Frequently, Domain Ia of PE is deleted to eliminate the ability of the construct to bind to cells non-specifically, as taught in U.S. Pat. No. 4,892,827, although this can also be achieved, for example, by mutating certain residues of Domain I. U.S. Pat. No. 5,512,658, for instance, discloses that a mutated PE in which Domain I is present but in which the basic residues of Domain I at positions 57, 246, 247, and 249 are replaced with acidic residues (glutamic acid, or “E”)) exhibits greatly diminished non-specific cytotoxicity. This mutant form of PE is sometimes referred to as PE4E.

Further, some or all of Domain 1b may be deleted, and the remaining portions joined by a linker or directly by a peptide bond. Some of the amino portion of Domain II may be deleted. And, the C-terminal end may contain the native sequence of residues 609-613 (REDLK), or may contain a variation found to maintain the ability of the construct to translocate into the cytosol, such as REDL or KDEL, and repeats of these sequences. See, e.g., U.S. Pat. Nos. 5,854,044; 5,821,238; and 5,602,095 and WO 99/51643. In preferred embodiments, the PE is PE4E, PE40, or PE38 (see, e.g., Pastan et al., Biochim. Biophys. Acta 1333:C1-C6 (1997)) or a 35 kD truncation of PE known in the art as PE35. Any form of PE in which non-specific cytotoxicity has been eliminated or reduced to levels in which significant toxicity to non-targeted cells does not occur, however, can be used in the methods of the present invention so long as it remains capable of translocation and EF-2 ribosylation upon exposure to lowered pH in an endosome. Thus, for example, the invention can be used with Tf-targeted PEs such as PE4E, PE38, and PE40 to reduce vascular damage when these immunotoxins are introduced into the brain.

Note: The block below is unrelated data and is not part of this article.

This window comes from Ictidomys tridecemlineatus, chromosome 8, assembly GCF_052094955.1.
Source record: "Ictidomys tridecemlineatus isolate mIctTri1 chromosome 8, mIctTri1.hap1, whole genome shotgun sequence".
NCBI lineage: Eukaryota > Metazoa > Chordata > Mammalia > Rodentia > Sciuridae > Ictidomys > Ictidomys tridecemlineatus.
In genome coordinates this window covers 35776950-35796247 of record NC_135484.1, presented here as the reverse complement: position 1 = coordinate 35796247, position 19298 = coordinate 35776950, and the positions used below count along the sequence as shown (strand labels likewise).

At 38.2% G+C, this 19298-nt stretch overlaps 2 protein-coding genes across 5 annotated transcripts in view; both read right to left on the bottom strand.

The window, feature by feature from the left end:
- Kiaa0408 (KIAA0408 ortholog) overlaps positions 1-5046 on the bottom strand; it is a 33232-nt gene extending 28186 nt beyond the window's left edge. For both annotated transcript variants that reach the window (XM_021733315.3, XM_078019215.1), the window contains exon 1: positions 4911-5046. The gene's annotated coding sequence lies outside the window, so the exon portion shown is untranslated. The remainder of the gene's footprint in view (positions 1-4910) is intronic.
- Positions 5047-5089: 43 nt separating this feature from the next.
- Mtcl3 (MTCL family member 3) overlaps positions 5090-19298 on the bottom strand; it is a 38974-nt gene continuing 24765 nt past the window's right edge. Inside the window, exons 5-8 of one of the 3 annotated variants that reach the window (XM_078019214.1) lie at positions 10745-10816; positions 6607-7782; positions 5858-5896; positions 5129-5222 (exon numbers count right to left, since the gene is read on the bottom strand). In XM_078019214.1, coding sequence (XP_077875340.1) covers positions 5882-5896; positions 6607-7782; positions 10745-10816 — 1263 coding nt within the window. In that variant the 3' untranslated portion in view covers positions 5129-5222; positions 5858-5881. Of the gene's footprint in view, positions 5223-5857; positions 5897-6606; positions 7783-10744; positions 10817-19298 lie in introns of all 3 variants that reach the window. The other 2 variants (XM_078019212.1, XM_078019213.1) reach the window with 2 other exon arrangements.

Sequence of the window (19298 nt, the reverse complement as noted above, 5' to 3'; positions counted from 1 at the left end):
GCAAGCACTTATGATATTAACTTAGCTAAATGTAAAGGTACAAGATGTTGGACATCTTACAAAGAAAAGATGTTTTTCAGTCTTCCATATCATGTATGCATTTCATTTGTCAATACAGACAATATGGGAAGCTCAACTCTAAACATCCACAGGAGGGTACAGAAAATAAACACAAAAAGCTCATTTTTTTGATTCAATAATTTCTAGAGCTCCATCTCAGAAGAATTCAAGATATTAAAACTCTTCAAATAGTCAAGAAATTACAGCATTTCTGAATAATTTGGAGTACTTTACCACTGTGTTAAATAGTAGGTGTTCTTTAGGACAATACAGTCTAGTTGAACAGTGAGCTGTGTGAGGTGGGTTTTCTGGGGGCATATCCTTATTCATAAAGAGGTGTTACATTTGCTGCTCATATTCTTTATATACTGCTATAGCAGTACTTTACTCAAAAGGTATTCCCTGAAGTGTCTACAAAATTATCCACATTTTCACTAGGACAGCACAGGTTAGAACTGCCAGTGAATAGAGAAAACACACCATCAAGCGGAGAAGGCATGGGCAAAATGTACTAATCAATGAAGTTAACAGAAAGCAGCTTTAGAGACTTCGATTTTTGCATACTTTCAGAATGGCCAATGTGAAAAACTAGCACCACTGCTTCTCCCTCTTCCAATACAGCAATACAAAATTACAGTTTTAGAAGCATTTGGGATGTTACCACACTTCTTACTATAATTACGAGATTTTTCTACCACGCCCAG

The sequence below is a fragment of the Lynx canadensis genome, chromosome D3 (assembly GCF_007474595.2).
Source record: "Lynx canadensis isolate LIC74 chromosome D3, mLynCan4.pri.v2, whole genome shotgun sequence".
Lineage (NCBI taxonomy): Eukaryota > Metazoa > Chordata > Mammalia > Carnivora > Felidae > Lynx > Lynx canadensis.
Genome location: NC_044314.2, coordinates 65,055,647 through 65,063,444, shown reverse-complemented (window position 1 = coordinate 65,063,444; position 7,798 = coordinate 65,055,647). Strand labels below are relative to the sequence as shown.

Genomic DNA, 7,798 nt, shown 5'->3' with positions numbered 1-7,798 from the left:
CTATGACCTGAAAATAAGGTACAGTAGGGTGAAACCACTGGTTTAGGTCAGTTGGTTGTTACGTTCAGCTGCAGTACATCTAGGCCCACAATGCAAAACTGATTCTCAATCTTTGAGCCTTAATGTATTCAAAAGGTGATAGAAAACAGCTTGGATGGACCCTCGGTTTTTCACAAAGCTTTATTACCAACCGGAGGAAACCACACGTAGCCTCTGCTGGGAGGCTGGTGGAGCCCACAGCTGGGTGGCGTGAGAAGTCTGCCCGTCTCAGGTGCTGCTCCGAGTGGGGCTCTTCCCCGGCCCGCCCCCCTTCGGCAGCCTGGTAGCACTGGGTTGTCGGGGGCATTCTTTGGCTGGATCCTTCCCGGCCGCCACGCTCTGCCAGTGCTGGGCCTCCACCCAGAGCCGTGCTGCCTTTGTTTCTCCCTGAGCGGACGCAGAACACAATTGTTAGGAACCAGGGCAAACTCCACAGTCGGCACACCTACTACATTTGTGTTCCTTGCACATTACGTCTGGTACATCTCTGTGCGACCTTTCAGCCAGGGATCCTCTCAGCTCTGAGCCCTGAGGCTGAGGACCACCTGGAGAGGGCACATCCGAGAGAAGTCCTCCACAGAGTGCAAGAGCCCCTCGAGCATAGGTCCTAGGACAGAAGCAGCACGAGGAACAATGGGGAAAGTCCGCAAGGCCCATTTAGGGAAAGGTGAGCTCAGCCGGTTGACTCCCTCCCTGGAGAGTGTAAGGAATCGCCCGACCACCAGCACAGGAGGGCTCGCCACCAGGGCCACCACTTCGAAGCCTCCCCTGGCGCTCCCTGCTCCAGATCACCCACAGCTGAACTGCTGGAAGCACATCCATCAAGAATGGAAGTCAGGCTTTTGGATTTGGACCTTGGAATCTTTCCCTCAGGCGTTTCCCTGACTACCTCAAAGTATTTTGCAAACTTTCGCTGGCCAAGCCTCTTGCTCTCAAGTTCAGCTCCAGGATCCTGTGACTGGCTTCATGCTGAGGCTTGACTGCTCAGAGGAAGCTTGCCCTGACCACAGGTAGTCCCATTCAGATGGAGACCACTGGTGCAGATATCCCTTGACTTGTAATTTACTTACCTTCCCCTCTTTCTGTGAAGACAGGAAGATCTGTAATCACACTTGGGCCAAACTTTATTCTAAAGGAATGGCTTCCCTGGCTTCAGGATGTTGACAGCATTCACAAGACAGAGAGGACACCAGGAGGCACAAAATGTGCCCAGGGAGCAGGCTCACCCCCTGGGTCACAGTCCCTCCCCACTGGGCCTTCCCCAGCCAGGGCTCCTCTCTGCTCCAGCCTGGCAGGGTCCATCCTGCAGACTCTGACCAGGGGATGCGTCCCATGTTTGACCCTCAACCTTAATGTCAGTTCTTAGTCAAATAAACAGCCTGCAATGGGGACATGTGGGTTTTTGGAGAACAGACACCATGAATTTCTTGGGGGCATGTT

In even more preferred embodiments, the toxin is a mutant form of diphtheria toxin (“DT”). DT is a protein secreted by toxigenic strains of Corynebacterum Diphtheriae. It is initially synthesized as a 535 amino acid polypeptide which undergoes proteolysis to form the toxin, which is composed of two subunits, A and B, joined by a disulfide bond. The B subunit, found at the carboxyl end, is responsible for cell surface binding and translocation; the A subunit, which is present on the amino end, is the catalytic domain, and causes the ADP ribosylation of Elongation Factor 2 (“EF-2”), thereby inactivating EF-2. Since EF-2 is essential for a cell to synthesize proteins, inactivation of the EF-2 in a cell causes its death. See generally, Uchida et al., Science 175:901-903 (1972); Uchida et al., J. Biol. Chem. 248:3838-3844 (1973).

In a preferred series of embodiments, the mutant form of DT is one in which is deficient in the cell binding function but not the cell translocation function. These include mutants in which the native receptor-binding domain, which comprises amino acid residues 384-535, is truncated or wholly removed, and mutants in which one or more residues critical for cell binding or translocation are mutated to residues which reduce or destroy the functionality of the domain.

Deletion mutants of the native receptor-binding domain currently in clinical trials include DT389, a DT in which the carboxyl terminal sequence beginning at residue 389 is removed (e.g., LeMaistre et al., Blood 91:399-405 (1999)), and a form truncated at residue 388. See, Hall et al., Leukemia 13:629-633 (1999). The domain can also be truncated commencing at other residues, such as 385, 386, 387, 390, or 391, or the entire domain, starting at residue 384, can be deleted. Mutants in which smaller portions of the domain are deleted can also be used, provided that they do not retain non-specific binding activity. The degree to which any particular truncation or other mutant retains non-specific binding can be readily measured by standard assays in the art, such as that taught by Vallera et al., Science 222:512-515 (1983).